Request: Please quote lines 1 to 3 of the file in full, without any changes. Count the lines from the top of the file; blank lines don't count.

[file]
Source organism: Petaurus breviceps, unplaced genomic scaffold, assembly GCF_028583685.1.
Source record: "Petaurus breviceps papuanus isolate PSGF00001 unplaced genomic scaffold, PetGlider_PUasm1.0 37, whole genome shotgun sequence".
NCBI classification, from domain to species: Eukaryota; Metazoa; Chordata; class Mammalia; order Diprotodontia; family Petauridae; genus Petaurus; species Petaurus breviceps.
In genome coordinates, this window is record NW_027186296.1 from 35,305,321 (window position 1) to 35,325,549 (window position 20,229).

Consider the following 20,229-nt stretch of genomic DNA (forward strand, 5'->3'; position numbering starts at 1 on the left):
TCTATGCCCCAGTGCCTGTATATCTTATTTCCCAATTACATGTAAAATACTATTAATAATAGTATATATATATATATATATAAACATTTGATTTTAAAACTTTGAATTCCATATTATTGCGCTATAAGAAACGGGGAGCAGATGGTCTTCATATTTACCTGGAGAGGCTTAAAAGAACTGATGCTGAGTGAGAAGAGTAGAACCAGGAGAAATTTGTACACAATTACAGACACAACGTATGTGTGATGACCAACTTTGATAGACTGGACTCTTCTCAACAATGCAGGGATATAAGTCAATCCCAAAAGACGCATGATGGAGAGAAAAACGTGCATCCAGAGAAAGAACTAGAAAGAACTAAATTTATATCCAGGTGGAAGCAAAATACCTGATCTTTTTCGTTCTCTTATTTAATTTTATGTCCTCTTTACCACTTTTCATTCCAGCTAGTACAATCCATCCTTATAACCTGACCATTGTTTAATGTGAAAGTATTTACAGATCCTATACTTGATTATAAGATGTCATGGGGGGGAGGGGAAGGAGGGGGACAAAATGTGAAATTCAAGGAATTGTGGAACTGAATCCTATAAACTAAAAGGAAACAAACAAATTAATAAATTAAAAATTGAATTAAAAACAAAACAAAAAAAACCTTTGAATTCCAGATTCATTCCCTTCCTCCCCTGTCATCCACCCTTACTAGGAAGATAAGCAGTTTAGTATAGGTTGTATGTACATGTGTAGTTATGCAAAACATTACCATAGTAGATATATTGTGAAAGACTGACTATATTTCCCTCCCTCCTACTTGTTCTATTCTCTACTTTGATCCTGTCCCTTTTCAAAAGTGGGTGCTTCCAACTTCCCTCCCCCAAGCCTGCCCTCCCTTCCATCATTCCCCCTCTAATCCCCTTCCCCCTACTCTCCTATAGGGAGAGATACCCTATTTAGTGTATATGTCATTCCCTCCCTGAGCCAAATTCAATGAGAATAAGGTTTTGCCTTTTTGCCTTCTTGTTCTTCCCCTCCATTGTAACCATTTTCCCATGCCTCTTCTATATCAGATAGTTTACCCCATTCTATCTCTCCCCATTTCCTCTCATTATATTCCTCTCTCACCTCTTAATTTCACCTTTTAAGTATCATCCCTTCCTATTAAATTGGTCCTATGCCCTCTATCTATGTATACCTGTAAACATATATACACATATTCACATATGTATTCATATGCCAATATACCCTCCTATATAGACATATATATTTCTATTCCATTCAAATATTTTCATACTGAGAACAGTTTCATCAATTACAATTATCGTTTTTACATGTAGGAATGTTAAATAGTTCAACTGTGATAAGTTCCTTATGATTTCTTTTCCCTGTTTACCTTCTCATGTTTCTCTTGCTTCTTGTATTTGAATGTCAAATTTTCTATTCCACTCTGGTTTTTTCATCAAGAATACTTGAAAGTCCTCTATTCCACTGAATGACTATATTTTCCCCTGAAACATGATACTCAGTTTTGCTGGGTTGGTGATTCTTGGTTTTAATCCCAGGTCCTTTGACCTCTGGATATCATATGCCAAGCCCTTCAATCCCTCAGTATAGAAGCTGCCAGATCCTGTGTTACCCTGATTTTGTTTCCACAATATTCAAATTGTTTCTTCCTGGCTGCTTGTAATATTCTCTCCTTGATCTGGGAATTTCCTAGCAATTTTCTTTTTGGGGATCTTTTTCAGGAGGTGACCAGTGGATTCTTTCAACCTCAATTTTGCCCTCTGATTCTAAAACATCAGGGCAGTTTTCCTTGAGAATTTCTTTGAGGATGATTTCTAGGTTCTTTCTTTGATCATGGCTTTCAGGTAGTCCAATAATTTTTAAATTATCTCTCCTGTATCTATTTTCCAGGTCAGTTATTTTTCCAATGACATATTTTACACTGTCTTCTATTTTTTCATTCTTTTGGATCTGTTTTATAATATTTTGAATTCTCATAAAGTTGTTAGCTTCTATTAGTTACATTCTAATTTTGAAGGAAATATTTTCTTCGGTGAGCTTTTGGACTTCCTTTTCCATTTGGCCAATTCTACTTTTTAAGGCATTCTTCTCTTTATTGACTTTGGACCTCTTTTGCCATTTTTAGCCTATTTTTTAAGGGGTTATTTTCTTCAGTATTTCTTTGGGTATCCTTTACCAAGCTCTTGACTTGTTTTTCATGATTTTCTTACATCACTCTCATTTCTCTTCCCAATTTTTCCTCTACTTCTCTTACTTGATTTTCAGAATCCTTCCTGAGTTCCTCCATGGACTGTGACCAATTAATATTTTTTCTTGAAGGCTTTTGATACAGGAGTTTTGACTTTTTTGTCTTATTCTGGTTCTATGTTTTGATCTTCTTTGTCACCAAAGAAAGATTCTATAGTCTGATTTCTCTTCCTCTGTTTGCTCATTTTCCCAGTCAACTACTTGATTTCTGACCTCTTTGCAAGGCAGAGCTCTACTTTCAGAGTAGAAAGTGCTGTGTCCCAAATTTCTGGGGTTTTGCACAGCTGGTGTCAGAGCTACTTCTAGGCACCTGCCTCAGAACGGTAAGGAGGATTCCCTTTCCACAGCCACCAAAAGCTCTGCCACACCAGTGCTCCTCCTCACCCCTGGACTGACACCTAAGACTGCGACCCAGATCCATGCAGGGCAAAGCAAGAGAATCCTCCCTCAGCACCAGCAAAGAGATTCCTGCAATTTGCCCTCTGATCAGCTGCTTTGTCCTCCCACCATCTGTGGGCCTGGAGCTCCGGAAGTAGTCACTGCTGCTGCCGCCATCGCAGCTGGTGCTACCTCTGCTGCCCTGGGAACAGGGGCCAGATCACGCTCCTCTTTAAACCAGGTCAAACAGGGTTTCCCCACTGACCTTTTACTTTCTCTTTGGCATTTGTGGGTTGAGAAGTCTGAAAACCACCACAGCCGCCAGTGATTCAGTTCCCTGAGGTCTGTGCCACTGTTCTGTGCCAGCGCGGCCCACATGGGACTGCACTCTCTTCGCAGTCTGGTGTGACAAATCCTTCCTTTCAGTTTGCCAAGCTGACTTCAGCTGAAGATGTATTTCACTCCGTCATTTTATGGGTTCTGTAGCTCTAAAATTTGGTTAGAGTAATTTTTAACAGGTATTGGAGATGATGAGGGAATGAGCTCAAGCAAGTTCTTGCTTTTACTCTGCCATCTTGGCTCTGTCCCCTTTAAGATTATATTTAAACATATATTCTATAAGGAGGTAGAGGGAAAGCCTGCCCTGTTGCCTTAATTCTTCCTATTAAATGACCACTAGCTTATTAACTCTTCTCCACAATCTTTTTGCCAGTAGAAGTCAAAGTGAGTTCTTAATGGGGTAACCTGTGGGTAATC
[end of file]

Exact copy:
Source organism: Petaurus breviceps, unplaced genomic scaffold, assembly GCF_028583685.1.
Source record: "Petaurus breviceps papuanus isolate PSGF00001 unplaced genomic scaffold, PetGlider_PUasm1.0 37, whole genome shotgun sequence".
NCBI classification, from domain to species: Eukaryota; Metazoa; Chordata; class Mammalia; order Diprotodontia; family Petauridae; genus Petaurus; species Petaurus breviceps.